Ranking the 5 Best Songs on Queen’s Smash 1980 Album ‘The Game’

In addition to having massively talented members within the band, Queen‘s success could also be traced to their willingness to write and play whatever they felt in a given moment, rather than worrying about what others thought they should be doing. On their 1980 album The Game, they pretty much threw every genre at the wall and ended up with perhaps their most beloved album.

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Let’s go back to the time when Queen asked us all to play the game, and rank the five best songs from that wonderful album. Near misses from the Top 5: the spaced-out opening track “Play the Game” and the hard-charging rocker “Need Your Loving Tonight.”

5. “Save Me”

Queen takes a lot of stylistic swings on The Game, and they manage to hit most of them way out of the park. For the closing track, however, they lean back on an old strength of theirs: the impassioned power ballad. Written by Brian May, “Save Me” puts the ball in Freddie Mercury‘s court to emote his way through the song. He sings in a hushed moan in the early verses, before rising to full fist-pumping glory in the refrains. May chips in as you might expect with a crackling solo. It’s nothing they hadn’t done before, but they certainly do it well.

4. “Dragon Attack”

The Game saw Queen moving into danceable territory with several tracks (including with No. 1 on this list). May wrote this one as well, but the song itself is just an excuse to allow each of the band members their chance to do what they do best. Roger Taylor rat-a-tats his way through some drum breaks, John Deacon gets to strut across the stage with his nimble bass lines, and May fires off some fuzzed-out guitar licks whenever he gets the chance. From there, Mercury scats and jives his way through the open spaces. Just a blast of a track.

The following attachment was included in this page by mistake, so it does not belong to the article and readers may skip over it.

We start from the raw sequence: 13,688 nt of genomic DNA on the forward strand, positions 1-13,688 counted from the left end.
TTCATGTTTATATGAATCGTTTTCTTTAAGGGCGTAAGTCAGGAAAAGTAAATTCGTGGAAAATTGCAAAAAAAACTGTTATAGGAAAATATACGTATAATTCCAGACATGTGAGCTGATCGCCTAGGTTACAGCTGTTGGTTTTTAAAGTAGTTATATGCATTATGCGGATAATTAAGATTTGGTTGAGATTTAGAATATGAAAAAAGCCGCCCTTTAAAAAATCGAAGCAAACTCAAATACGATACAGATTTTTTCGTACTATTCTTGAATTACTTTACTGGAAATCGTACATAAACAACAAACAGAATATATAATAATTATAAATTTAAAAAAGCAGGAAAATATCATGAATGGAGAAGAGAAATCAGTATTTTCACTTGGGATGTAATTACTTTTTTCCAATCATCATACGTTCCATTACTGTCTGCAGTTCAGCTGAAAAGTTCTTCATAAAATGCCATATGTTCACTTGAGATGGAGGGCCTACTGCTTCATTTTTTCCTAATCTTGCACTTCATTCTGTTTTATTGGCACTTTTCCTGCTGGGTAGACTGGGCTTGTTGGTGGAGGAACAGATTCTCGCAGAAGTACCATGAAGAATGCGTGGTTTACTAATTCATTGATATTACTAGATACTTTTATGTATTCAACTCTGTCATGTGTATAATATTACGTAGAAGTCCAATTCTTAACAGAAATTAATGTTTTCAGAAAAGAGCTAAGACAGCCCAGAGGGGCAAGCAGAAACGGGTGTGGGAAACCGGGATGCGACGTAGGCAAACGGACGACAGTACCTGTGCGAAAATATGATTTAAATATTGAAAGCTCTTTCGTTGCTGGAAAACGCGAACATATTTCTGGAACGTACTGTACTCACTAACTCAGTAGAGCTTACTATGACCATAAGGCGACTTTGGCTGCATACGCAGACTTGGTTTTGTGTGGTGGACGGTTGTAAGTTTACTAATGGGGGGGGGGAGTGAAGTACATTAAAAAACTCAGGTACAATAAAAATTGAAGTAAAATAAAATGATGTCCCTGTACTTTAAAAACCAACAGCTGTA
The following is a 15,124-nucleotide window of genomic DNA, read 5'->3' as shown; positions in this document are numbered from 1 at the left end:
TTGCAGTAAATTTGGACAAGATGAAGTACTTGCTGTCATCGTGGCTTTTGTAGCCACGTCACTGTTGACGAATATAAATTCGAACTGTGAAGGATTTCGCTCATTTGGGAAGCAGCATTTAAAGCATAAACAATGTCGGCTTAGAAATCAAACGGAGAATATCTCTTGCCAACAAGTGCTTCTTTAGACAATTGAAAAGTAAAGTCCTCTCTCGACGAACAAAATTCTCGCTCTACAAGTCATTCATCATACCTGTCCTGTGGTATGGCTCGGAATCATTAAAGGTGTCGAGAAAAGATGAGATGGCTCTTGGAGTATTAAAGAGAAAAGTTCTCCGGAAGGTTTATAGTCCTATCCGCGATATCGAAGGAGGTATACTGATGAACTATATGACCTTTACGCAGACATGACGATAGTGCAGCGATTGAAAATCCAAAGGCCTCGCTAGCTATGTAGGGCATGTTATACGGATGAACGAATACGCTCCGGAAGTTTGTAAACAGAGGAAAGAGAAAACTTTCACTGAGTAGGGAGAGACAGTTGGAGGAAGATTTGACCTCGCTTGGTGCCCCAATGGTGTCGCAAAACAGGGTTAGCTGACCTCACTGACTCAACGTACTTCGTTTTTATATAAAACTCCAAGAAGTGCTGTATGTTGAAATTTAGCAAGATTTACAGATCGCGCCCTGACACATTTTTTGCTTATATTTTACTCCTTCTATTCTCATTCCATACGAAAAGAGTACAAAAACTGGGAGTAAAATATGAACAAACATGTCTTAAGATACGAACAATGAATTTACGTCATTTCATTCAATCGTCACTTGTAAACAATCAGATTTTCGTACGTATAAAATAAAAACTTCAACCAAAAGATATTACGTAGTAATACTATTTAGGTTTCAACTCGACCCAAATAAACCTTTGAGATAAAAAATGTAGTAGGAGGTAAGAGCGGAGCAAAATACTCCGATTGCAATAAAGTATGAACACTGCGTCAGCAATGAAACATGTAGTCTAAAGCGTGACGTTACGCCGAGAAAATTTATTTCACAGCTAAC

3. “Crazy Little Thing Called Love”

Mercury penned this ’50s homage and reminds everyone just how catchy a writer he could be. There’s nothing too fancy here, but every element hits home, from the gilded acoustic guitars, to the cheeky call-and-response vocals (Ready Freddy), to the way Deacon’s bass emerges from the slight pause in the music, to that finger-snap breakdown. Those little touches make a big difference. From there, all Queen needs to rely on is Mercury doing his best take on Elvis and May chiming in with a brief but impactful solo.

2. “Sail Away Sweet Sister”

If you’re looking for one of the all-time underrated tracks from Queen, look no further than this one written and partially sung by May. (He lets Mercury come in for a showy vocal run in the bridge.) The song is subtitled “To the Sister I Never Had.” May imagines a scenario where an overprotective big brother finally realizes that his younger sister needs to live her own life. There’s something truly touching about the chorus, especially when all those gleaming Queen-style harmonies enter the picture. This one feels like it could have been a big hit had the band pushed it as such.

1. “Another One Bites the Dust”

Deacon came up with this one, which is probably why it’s built around a relentlessly funky bass line. He also managed to write lyrics that allowed Mercury to fill a role that he played very well: the defiant one who isn’t going to let anybody hold him down. You have to give credit to the sly production touches here that keep the song from getting repetitive. (Reinhold Mack produced The Game with the band). Taylor also deserves credit for keeping the beat muscular and swinging all at once. “Another One Bites the Dust” can lay a claim as Queen’s greatest single, which is really saying something when you consider the competition in their catalog.

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